Allegations of sexual assault and discrimination at colleges and universities and their subsequent mishandling of said allegations have become a large part of the nationwide #MeToo discussion. At the center of the conversations are the regulations imposed on universities by the Title IX of the Education Amendments of 1972. Title IX states that “no person in the United States shall, on the basis of sex, be excluded from participation in, be denied the benefits of, or be subjected to discrimination under any education program or activity receiving Federal financial assistance.” Title IX regulations govern any discriminatory complaints that a student brings at a university, be it against a student or member of faculty or staff. Title IX does not simply encompass sexual assault allegations but rather complaints of any sort of discriminatory nature on the basis of gender, including treatment of pregnant or parenting students, discriminatory practices in athletics, and admissions practices.
What happens when colleges and universities do not comply with Title IX? The language of the statute very clearly states that any college or university that receives federal funding must comply with these regulations, or they will face withholding of federal funds. However, would the federal government actually withhold funds from a large university when those funds are a large part of its budget?
The recent investigation against the University of North Carolina at Chapel Hill provides an overview of what to expect when a school is under investigation for failure to comply with Title IX regulations. The U.S. Department of Education’s Office of Civil Rights began a formal investigation into UNC’s handling of Title IX complaints after two women, both alumni of the university who previously filed sexual assault complaints against other students, began a national campaign demanding greater scrutiny of the university’s practices after they university failed to comply with federal procedures in handling their complaints. After five years of thorough federal investigation, the government found that the University of North Carolina at Chapel Hill had violated Title IX procedures. Instead of denial of federal funding, the university formulated a resolution agreement with the Department of Education. The University must prove to the Department of Education that it is in compliance with Title IX procedures. Mandatory actions are:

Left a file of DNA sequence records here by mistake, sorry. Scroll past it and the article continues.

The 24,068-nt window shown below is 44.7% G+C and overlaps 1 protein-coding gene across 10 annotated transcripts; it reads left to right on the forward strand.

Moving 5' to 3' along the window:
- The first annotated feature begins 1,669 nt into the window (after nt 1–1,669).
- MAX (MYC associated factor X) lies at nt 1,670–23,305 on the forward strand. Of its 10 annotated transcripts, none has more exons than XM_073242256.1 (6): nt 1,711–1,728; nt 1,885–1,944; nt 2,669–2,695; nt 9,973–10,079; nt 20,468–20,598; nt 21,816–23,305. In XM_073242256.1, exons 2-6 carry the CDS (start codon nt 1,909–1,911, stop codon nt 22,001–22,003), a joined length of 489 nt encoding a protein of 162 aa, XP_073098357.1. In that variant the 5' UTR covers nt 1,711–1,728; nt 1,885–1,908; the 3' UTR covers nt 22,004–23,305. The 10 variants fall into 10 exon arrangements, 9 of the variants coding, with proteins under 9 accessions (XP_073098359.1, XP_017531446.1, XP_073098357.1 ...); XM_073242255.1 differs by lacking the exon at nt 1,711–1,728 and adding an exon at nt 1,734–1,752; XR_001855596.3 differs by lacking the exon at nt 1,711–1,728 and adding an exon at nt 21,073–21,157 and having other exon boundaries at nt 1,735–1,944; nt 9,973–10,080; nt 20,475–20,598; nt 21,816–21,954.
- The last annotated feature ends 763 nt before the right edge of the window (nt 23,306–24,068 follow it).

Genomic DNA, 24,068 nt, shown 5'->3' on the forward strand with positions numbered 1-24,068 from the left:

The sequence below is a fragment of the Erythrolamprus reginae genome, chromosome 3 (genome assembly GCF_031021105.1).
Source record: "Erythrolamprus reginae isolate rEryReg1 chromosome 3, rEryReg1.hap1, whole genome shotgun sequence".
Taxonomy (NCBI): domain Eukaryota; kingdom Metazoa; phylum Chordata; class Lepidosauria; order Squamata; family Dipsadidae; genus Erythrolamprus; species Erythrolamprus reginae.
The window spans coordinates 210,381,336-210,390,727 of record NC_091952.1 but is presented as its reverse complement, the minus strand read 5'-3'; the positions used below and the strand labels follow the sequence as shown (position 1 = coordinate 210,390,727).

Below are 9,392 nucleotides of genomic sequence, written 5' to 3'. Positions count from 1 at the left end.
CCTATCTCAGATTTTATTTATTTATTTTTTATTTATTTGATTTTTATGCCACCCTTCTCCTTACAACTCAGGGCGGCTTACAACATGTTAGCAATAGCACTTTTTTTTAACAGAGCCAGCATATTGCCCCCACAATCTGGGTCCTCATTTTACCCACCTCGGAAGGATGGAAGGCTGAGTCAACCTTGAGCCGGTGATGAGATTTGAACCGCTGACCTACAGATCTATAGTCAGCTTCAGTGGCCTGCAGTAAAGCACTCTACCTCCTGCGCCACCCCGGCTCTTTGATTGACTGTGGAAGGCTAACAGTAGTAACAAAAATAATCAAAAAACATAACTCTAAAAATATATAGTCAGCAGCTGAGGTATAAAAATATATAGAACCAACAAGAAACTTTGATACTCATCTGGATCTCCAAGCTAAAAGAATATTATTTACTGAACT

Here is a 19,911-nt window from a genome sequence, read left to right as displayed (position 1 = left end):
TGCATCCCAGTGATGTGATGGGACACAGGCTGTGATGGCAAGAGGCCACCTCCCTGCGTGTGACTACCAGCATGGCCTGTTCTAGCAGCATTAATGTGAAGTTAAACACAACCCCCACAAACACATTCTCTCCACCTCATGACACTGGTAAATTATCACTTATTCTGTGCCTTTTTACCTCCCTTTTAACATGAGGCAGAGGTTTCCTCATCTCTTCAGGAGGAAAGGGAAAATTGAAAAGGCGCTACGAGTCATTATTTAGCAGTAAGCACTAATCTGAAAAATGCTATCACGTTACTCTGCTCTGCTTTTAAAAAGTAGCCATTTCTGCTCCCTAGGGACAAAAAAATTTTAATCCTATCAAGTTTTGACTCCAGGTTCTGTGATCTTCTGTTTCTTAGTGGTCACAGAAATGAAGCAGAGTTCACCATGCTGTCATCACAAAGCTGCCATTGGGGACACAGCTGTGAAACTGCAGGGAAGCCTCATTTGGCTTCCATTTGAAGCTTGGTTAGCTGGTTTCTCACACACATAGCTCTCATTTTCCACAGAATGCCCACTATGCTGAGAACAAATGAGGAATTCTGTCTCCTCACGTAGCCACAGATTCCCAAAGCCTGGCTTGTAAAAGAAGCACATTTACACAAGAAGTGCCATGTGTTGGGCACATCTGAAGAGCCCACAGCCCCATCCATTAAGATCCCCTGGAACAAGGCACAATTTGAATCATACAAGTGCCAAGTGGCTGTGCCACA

- The university must give clear notice to employees, students, and third parties about its sexual harassment and sex discrimination policies;
- The university must give concurrent written notice of all stages of the grievance process;
- The university must provide a more refined description of the voluntary informal resolution process;
- The university must expressly state that a dean, director, or department chair may not reject investigative findings and recommendations or corrective actions in complaints against employees;
- The university must provide links to descriptions of appeal procedures.
If these mandatory actions seem paltry, that is because they are. They are not punishments, but rather actions to get the University of North Carolina to where it always should have been regarding Title IX procedures. The likelihood that the government would actually deny a large state school like the University of North Carolina at Chapel Hill federal funding was always very low, especially considering that UNC received $643,952,831 in federal grants and contracts for its 2017 budget, thirty percent of UNC’s total operating revenues for 2017.
It is likely that other universities will follow this pattern as investigations into university handling of Title IX procedures continues. Currently, the Department of Education is still investigating 392 cases of alleged mishandling of Title IX complaints about sexual violence. It is inconceivable that the government would withhold funds from every school found in violation of Title IX procedures.
The real punishment that universities face is to their reputations. Universities strive for pristine reputations and high enrollment rates – If the university cannot keep its students safe, what parent would feel comfortable sending his or her son or daughter there? Universities have faced serious backlash for failures to properly handle these complaints. In the case of the University of North Carolina, a documentary film followed the two alumni who sparked the federal investigation, and dragged the university’s reputation through the mud.
If you are struggling to file a Title IX complaint or are looking to do so, DC Student Defense lawyers are here to help.
These materials have been prepared by WGW for informational purposes only and are not intended and should not be construed as legal advice.